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As I understand, once you have a population inversion and the excited atoms decay they will emit in random directions, and the ones that emit along the axis of the medium will cause stimulated emission.

Suppose an atom decays and starts the process of stimulated emission with some phase, what is preventing another atom from emitting spontaneously along the axis and causing stimulated emission but with another phase?

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A population inversion can only be achieved when the probability of spontaneous emission is small; so usually a single spontaneously emitted photon will give rise to stimulated emission and this sets up the laser action.

However, if two photons were by chance spontaneously emitted simultaneously, then two modes could start to form in the laser cavity - one corresponding to each "seed" photon. But when observed at the output of the laser, these two modes add up to a single mode with a specific phase which is the superposition of these two (assuming that the cavity is constructed so as to allow only a specific frequency / number of wavelengths along the length of the cavity).

Note that many spontaneous emissions will not be sufficiently along the axis of the laser cavity to result in amplification, and as such the scenario described is very unlikely. And finally, in many situations, one mode starts out being "stronger", will be amplified more, and will end up dominating - but in principle it is possible for two modes to exist simultaneously.

Very nice reference can be found at http://www.worldoflasers.com/laserprinciples.htm - worth reading up on the principles of lasers.

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  • $\begingroup$ What do you mean by dominating? that any new phase that appears (even if the chance is small) will end up "leaking" away from the cavity without causing any appreciable stimulated emission? $\endgroup$ – Ant Dec 5 '14 at 19:51
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    $\begingroup$ What I mean is that when there are 1000's of coherent photons in the cavity, a single photon with a different phase, whilst possibly aligned sufficiently to cause stimulated emission, will only represent a tiny fraction of the emissions. While its "children" might be in phase with it, there are 1000's of "children" from the other photons - the ratio will not change. $\endgroup$ – Floris Dec 5 '14 at 21:31
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Your are not describing stimulated emission, but spontaneous emision. In such a case, when an electron is excited from a lower to a higher energy level, it will not stay that way forever. An electron in an excited state may decay to a lower energy state which is not occupied, according to a particular time constant characterizing that transition. When such an electron decays without external influence, emitting a photon, that is called "spontaneous emission". The phase associated with the photon that is emitted is random. A material with many atoms in such an excited state may thus result in radiation which is very spectrally limited (centered around one wavelength of light), but the individual photons would have no common phase relationship and would emanate in random directions. This is the mechanism of fluorescence and thermal emission.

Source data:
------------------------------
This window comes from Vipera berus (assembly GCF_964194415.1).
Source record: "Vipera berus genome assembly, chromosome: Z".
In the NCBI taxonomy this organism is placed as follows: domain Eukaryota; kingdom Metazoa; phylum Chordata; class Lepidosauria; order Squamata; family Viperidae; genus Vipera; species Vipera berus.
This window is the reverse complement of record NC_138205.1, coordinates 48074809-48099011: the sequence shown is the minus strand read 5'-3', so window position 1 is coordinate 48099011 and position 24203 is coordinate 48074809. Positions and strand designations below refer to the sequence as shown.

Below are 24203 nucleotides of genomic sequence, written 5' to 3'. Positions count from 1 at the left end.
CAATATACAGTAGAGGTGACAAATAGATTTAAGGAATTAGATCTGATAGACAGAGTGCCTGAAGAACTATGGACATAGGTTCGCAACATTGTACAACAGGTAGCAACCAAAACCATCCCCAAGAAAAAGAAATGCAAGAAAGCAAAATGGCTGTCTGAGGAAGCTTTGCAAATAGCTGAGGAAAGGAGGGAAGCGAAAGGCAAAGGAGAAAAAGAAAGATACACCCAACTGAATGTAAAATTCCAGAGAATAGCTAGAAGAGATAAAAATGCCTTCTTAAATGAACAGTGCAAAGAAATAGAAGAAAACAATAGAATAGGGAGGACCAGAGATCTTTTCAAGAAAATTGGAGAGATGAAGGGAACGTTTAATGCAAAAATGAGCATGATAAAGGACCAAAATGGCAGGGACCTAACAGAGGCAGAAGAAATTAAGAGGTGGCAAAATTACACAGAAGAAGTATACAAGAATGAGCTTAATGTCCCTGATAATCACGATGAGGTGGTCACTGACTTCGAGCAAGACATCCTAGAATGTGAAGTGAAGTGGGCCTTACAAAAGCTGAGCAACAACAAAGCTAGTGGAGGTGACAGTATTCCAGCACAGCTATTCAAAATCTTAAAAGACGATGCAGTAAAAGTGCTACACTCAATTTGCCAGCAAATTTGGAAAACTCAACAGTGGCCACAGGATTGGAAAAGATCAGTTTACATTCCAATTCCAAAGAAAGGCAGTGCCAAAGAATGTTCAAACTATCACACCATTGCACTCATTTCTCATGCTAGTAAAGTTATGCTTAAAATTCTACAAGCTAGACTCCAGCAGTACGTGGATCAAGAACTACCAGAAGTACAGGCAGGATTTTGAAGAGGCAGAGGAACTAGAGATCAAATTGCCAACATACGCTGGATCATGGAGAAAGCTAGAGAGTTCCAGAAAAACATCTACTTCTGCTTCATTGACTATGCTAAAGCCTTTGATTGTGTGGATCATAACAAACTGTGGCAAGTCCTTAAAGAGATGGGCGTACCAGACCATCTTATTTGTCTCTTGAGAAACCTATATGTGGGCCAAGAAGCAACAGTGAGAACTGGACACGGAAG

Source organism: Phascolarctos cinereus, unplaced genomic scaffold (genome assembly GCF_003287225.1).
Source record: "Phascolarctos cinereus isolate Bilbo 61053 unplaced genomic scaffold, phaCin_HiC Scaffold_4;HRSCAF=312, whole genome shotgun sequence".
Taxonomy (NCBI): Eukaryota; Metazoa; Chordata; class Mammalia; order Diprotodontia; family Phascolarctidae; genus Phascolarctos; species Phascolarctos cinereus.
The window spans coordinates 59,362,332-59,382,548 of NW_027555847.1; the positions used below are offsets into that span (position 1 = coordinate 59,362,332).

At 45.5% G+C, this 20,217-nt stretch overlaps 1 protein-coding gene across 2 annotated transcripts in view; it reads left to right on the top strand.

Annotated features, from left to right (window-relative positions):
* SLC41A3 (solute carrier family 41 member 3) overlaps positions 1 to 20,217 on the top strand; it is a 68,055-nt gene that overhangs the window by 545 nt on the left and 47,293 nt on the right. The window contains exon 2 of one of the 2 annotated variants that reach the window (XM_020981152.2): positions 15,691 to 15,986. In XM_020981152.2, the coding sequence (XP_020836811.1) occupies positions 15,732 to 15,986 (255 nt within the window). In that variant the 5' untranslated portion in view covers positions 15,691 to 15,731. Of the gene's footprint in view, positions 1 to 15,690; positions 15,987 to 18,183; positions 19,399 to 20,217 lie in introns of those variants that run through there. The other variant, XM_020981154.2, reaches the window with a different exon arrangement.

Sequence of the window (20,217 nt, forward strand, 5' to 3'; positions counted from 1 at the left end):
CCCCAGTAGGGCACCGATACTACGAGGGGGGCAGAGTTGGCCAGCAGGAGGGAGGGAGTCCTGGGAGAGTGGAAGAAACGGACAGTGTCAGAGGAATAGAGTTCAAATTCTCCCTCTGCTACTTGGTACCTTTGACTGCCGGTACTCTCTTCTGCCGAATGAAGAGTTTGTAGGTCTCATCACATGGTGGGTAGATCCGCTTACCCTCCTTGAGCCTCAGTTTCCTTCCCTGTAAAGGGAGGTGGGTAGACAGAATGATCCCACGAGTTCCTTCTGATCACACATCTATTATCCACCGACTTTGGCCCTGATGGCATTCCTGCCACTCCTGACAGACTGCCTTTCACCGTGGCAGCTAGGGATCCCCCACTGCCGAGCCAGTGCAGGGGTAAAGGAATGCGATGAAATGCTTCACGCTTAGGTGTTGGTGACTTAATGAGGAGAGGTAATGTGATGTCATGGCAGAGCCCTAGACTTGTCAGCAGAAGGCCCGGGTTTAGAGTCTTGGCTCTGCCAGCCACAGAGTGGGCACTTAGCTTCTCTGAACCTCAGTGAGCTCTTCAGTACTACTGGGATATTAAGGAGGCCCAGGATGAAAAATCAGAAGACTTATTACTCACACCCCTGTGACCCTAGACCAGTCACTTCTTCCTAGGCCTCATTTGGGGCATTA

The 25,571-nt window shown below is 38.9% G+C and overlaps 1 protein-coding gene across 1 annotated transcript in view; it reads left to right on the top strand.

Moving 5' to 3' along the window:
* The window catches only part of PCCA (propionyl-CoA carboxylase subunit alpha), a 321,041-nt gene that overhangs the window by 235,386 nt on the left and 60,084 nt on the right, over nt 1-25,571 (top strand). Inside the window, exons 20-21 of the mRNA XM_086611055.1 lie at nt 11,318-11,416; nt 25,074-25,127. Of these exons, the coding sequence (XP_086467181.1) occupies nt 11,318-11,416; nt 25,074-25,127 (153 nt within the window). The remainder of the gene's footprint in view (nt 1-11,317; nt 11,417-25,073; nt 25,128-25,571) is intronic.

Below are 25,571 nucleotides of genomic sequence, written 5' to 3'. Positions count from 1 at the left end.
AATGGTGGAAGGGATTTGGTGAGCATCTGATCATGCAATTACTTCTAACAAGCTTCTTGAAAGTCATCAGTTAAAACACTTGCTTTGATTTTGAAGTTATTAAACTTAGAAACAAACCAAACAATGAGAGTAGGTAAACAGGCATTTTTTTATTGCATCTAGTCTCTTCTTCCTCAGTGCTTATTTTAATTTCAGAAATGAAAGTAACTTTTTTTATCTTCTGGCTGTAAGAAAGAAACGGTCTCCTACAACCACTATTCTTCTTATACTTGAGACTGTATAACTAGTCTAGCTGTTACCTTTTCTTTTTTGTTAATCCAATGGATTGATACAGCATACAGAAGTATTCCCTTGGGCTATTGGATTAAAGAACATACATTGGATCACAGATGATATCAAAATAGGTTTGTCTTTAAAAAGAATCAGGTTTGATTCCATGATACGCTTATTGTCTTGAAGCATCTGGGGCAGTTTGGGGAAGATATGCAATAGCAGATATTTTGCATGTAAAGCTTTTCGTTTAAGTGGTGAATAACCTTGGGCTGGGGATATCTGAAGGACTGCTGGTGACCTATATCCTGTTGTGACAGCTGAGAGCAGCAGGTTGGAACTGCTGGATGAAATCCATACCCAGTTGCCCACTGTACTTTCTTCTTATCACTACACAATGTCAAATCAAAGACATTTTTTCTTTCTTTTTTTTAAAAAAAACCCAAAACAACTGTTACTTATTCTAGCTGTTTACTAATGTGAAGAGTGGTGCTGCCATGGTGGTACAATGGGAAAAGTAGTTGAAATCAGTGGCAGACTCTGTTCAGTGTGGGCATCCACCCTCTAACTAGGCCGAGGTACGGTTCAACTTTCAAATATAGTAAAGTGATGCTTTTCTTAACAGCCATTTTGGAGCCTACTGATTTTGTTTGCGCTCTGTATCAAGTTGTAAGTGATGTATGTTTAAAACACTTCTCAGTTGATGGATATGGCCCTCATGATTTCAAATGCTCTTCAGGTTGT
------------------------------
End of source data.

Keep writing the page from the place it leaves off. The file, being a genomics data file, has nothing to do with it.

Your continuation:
Now, in a laser, you ave stimulated emission, the exited states are chosen because they have low rates of spontaneous emission (if there is any spontaneous emission, it will be low and do not be a sigbificant source of noise). The light generated by stimulated emission is very similar to the input signal in terms of wavelength, phase, and polarization. This gives laser light its characteristic coherence, and allows it to maintain the uniform polarization and often monochromaticity established by the optical cavity design

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  • $\begingroup$ And how do you produce such input signal in the first place considering it must have a constant phase? $\endgroup$ – Ant Dec 4 '14 at 5:05
  • $\begingroup$ there are different ways to do it, the simplest onen is to wait for spontaneous emision, which then will be quickly amplified by the resultant stimulated emission cascade, they all will have the same phase than the original speontaneouly emitted photon. $\endgroup$ – Wolphram jonny Dec 4 '14 at 5:24
  • $\begingroup$ That's what I described in the question, what I don't understand is why can't a second photon produce a second cascade with a different phase? $\endgroup$ – Ant Dec 4 '14 at 5:28
  • $\begingroup$ it could but it often takes a lot of time after the first spontaneous emission (because the levels are chosen so that spontaneous emission is really low). In addition they could add cavities that force the standing waves to become in phase even if not initially so, I mean, the field is pretty advanced these days , I am talking only of old style lasers. For more informations you shoud read en.wikipedia.org/wiki/Laser $\endgroup$ – Wolphram jonny Dec 4 '14 at 5:31

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